Cells Shimmer Like a Thousand Ice Cream Sprinkles in Gorgeous New 'DNA Microscope' Images

cell map
Each glowing dot represents a cell. (Image credit: Joshua Weinstein, Broad Institute)

What looks like a kaleidoscope of glowing ice cream sprinkles or a cross between a nebula and a 1980s dance party is actually something even more astonishing: an unfettered and detailed view of the exact locations of DNA and RNA inside a living cell.

The method that opened the doors for this unprecedented look inside living cells — known as DNA microscopy — was perfected over a period of six years, according to a new study.

"DNA microscopy is an entirely new way of visualizing cells that captures both spatial and genetic information simultaneously from a single specimen," study lead researcher Joshua Weinstein, a postdoctoral associate at the Broad Institute of MIT, said in a statement. [Check Out These Amazing Super-Detailed Images of Fruit Fly Brains]

The technique even allows researchers to see the exact order of nucleotides, the "letters" that make up DNA's double helix and RNA's single strand, within each cell.

The new technique is incredibly detailed. Compare this optical imaging image (left) of a cell population to the same cell population visualized with DNA microscopy (right). Scale bar = 100 micrometers. (Image credit: Weinstein et al./Cell)

"It will allow us to see how genetically unique cells — those comprising the immune system, cancer or the gut, for instance — interact with one another and give rise to complex multicellular life," Weinstein said.

Over the past few decades, researchers have developed myriad tools that help them collect molecular data from tissue samples. But efforts to pair this technology with spatial data — so that researchers know where and how genetic material inside a cell is arranged — often involves expensive and specialized machinery.

The new approach makes the process much easier, the researchers said. In essence, the method uses tiny tags — made out of customized DNA sequences each about 30 nucleotides long — that latch onto every DNA and RNA molecule in a cell. Then, the tags are replicated until there are hundreds of copies of them within the cell. As these copies interact with one another, they combine and make unique DNA labels, the researchers said.

The interactions between these DNA tags is key. Once researchers collect the labeled biomolecules and sequence them, they can use a computer algorithm to decode and reconstruct the tags' original positions in the cell, creating a color-coded virtual image of the sample. Pinpointing the location of each molecule is similar to how cellphone towers triangulate the locations of nearby cellphones, the researchers said.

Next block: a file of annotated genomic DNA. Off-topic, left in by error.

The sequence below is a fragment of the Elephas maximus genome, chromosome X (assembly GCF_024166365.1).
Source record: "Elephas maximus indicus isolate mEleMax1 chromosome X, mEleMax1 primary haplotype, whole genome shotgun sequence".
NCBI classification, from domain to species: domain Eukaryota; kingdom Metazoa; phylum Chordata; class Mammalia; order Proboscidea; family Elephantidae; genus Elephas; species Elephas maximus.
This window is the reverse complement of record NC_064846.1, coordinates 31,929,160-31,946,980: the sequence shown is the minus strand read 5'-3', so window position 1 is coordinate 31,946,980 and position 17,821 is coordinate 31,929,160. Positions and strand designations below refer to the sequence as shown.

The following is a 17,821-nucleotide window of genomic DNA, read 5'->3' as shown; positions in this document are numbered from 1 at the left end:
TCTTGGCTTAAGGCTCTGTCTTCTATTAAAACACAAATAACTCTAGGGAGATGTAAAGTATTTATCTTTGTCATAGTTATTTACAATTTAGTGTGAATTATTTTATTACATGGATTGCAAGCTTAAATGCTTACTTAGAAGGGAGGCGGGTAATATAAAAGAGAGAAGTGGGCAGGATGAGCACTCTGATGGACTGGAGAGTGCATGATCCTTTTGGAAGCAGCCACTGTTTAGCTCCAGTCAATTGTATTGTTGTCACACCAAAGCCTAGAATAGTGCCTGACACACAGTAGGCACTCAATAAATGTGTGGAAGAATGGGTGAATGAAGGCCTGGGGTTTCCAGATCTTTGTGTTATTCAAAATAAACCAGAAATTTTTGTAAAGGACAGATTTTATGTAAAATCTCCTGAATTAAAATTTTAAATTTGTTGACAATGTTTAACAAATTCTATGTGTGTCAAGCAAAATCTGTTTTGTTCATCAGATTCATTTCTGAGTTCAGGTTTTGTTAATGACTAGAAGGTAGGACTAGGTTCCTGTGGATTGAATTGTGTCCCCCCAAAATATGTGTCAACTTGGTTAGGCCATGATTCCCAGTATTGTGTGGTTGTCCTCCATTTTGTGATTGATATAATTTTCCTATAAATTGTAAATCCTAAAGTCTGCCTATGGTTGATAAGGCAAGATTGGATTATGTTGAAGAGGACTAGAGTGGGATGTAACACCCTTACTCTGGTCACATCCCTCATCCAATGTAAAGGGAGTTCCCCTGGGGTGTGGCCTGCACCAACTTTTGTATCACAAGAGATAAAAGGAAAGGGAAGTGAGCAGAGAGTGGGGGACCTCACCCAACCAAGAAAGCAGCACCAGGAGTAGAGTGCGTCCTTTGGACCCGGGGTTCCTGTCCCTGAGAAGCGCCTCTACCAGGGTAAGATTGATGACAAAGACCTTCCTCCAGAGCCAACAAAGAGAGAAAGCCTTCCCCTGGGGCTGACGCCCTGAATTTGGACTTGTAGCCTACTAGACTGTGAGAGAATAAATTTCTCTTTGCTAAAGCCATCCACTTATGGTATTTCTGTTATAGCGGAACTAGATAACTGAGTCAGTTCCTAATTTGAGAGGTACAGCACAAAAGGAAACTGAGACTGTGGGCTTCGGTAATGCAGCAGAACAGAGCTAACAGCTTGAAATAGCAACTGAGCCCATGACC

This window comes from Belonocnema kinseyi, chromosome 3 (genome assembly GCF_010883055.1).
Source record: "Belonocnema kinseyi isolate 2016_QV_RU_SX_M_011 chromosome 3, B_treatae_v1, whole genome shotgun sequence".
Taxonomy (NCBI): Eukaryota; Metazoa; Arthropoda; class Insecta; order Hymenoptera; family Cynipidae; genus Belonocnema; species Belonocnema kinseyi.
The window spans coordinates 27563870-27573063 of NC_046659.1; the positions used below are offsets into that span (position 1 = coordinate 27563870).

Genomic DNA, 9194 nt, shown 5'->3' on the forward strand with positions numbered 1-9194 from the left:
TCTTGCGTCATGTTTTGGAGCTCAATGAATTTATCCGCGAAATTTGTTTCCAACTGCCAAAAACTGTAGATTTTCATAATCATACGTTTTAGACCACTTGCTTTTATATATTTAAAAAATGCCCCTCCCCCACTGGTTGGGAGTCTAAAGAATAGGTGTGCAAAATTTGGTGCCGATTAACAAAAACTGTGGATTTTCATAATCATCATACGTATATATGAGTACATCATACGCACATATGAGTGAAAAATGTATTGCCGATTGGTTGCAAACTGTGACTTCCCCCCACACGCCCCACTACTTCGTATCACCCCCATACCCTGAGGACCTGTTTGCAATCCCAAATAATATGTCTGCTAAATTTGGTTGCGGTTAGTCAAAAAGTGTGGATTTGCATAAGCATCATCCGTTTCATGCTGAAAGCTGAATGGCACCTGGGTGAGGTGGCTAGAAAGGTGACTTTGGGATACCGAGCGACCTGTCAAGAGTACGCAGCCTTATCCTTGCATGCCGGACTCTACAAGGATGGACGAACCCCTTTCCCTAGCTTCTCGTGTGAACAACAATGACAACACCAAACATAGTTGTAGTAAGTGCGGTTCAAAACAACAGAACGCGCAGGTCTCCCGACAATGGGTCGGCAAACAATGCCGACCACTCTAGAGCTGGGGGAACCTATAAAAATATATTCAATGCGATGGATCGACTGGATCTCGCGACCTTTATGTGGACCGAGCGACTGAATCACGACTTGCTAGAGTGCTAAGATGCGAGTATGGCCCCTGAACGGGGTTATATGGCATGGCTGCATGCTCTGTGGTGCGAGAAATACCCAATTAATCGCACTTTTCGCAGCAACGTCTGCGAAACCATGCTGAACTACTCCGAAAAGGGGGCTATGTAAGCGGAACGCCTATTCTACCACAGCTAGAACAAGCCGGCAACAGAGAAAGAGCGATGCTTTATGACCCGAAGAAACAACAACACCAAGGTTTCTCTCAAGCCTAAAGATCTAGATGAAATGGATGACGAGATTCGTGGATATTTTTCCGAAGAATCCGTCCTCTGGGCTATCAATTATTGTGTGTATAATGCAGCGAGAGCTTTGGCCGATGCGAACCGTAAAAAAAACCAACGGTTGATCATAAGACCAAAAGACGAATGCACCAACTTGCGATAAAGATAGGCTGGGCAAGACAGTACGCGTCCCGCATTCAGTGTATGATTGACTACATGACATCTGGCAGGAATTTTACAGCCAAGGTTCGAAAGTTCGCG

Each dot in this sample, which looks like a smiley face, represents an individual cell. The colors indicate the type of DNA sequences within each cell. (Image credit: Weinstein et al./Cell)

The technique may help researchers better understand different kinds of human disease. For instance, in the study the researchers showed that DNA microscopy could map the locations of individual human cancer cells in a sample. These synthetic DNA tags can even help scientists map the locations of antibodies, receptors and molecules on tumor cells, they said.

"We've used DNA in a way that's mathematically similar to photons in light microscopy," Weinstein said. "This allows us to visualize biology as cells see it and not as the human eye does."

The study was published online yesterday (June 20) in the journal Cell.

Originally published on Live Science.

Laura Geggel

Laura is the archaeology and Life's Little Mysteries editor at Live Science. She also reports on general science, including paleontology. Her work has appeared in The New York Times, Scholastic, Popular Science and Spectrum, a site on autism research. She has won multiple awards from the Society of Professional Journalists and the Washington Newspaper Publishers Association for her reporting at a weekly newspaper near Seattle. Laura holds a bachelor's degree in English literature and psychology from Washington University in St. Louis and a master's degree in science writing from NYU.